Miracle Girls Festival really wants to make you hate your favourite kawaii anime. Pulling together the adorable girls from 11 different popular anime, including Vividred Operation, Nyaruko: Crawling With Love, Wake up, Girls! and YuruYuri, and sticking them on a stage so they can perform the various music tracks from their shows via a Hatsune Miku-like rhythm game, is a genuinely inspired idea.
And just like the Miku games, Miracle Girls is a bright, and downright obscenely happy game. While I’ve been playing this, my wife has asked me a couple of times what is so funny, because it keeps sticking a big, stupid grin on my face. So why do I say that it wants to make you hate your favourite anime? It’s got nothing to do with the presentation or design… it’s just that the raw difficulty of this one is ridiculous. It’s legitimately sadistic. If Miku games are the Dark Souls of rhythm, Miracle Girls Festival is… well, there’s just no comparison. And I play rhythm games obsessively. I can only imagine how infuriating this is going to be to people that don’t think entire weekends playing rhythm games is a good way to recover from the week.
The basics of the game first; it’s a Miku Project Diva clone through and through that uses the exact same mechanics and exact same engine to power it. As a video clip of the girls on stage plays in the background, players need to tap the Vita’s face buttons in time with the music. Do that well enough through the course of the track and you’ll score well. Build up a lot of well timed presses in a row to get a ‘combo’ going and really score highly. It’s a pretty demanding and unforgiving system, however, because being even slightly out on any single button press will break the combo and you’ll lose a lot of potential points.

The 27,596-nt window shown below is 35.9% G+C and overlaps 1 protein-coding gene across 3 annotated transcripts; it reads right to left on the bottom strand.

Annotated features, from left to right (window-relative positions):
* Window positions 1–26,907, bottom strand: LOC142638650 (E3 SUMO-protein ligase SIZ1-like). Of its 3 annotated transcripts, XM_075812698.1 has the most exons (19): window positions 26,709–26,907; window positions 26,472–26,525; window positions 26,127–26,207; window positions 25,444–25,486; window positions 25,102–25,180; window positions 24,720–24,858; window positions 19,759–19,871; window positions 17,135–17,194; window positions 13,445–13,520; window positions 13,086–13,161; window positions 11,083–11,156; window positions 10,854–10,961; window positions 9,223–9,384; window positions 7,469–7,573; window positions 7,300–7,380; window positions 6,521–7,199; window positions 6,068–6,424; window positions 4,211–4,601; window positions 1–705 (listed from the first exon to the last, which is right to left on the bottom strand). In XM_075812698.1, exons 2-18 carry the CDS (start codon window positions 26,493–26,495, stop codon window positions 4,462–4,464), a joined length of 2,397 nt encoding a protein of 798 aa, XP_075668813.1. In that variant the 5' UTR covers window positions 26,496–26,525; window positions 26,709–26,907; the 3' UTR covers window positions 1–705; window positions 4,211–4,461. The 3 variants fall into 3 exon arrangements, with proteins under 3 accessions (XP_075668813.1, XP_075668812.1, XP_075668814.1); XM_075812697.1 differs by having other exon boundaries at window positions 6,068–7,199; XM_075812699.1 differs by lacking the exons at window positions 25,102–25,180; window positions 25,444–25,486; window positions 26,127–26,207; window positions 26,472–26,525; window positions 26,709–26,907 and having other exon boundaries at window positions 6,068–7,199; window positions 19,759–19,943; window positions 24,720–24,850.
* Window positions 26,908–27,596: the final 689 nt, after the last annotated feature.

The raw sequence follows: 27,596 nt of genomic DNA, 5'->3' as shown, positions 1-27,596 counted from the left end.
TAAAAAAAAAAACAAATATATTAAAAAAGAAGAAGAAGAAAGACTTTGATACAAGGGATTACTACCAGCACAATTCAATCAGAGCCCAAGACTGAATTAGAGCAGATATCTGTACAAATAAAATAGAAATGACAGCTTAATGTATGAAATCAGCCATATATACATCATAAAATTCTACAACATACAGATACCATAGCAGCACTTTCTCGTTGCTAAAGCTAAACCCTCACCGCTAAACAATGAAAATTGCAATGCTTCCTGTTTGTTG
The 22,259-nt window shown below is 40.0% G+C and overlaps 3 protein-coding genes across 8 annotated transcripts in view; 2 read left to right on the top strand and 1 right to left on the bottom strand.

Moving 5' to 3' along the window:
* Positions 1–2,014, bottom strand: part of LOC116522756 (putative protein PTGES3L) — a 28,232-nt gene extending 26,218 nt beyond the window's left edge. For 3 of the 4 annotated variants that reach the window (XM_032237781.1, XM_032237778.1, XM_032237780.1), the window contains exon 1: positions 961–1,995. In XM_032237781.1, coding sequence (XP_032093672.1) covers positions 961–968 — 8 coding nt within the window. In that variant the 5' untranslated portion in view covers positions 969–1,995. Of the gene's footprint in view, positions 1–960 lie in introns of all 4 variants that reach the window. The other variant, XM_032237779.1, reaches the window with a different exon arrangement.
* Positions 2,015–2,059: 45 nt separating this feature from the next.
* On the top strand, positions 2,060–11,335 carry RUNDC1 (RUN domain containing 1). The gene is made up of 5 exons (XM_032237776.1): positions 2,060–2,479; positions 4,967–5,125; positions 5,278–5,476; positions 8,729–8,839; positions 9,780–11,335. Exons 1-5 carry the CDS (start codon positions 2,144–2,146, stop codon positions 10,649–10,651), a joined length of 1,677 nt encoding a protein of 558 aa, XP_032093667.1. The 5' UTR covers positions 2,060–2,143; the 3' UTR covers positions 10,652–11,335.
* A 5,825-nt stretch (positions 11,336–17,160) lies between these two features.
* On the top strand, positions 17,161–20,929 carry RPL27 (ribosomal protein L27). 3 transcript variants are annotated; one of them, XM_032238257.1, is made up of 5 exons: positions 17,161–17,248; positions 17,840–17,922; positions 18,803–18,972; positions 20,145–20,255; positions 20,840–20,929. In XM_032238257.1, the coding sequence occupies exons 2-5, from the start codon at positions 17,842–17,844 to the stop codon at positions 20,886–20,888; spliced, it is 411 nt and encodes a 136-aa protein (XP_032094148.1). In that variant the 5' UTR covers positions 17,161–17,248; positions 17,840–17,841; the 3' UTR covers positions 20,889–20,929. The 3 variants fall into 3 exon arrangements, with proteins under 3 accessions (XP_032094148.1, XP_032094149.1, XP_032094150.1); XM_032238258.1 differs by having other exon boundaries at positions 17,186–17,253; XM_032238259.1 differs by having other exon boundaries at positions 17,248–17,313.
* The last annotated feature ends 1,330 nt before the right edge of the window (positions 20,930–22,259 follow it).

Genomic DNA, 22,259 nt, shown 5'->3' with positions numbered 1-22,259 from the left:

To briefly continue the comparison to the Miku Project Diva games; firstly, what’s going on in the background is nowhere near as distracting as it is in the Miku games. This might be because the relatively flat stage environments don’t have the same highly-produced vibrant “music video clip” aesthetic that we see in the Miku titles, making it relatively easy to zone what’s going on onstage out and focus on the icons. Or it could just be me; it could be that as cute as Nyaruko or the Vividred girls are, they’re not as intensely… distracting… as Hatsune Miku is. Yes, ‘distracting’ is the right word for it. Whatever the actual case, I found concentrating on the game far easier this time around.
Related reading: You're played Hatsune Miku Project Diva F 2nd now, right? If not, read Matt's review.
But Magical Girls is brutal to the more OCD side of me in such a way that makes Miku’s genuinely difficult games seem like a walk in the park. I can get perfects, on Extreme (the most difficult challenge level), in the Miku Diva titles. That’s no mean feat, of course, and my play time counter of around 800 hours or so attests to how much work I put in to get to that point. But I’m there now and it’s glorious. With Miracle Girls, I’ve yet to perfect a single track on Normal difficulty, much less the difficultly levels above it. I’m only a dozen or so hours into this one, admittedly, but because the gameplay systems are exactly the same, my experience with the Miku games should have helped me with this one, and it’s just not doing that.
Part of the uplift in challenge can be attributed to there being SO MANY ICONS to press. On hard difficulty most tracks involve upwards of 1000 button presses across a song that might last three or so minutes. That’s an awful lot of buttons to press with razor-sharp precision, where even one single one that’s out of time will invalidate any chance of getting a ‘perfect.’ The game still tries to make you feel good by telling you how excellent you are for getting over 90 per cent, but nevertheless, the very definition of frustrating is to miss out on a perfect thanks to one or two wayward button presses in a thousand.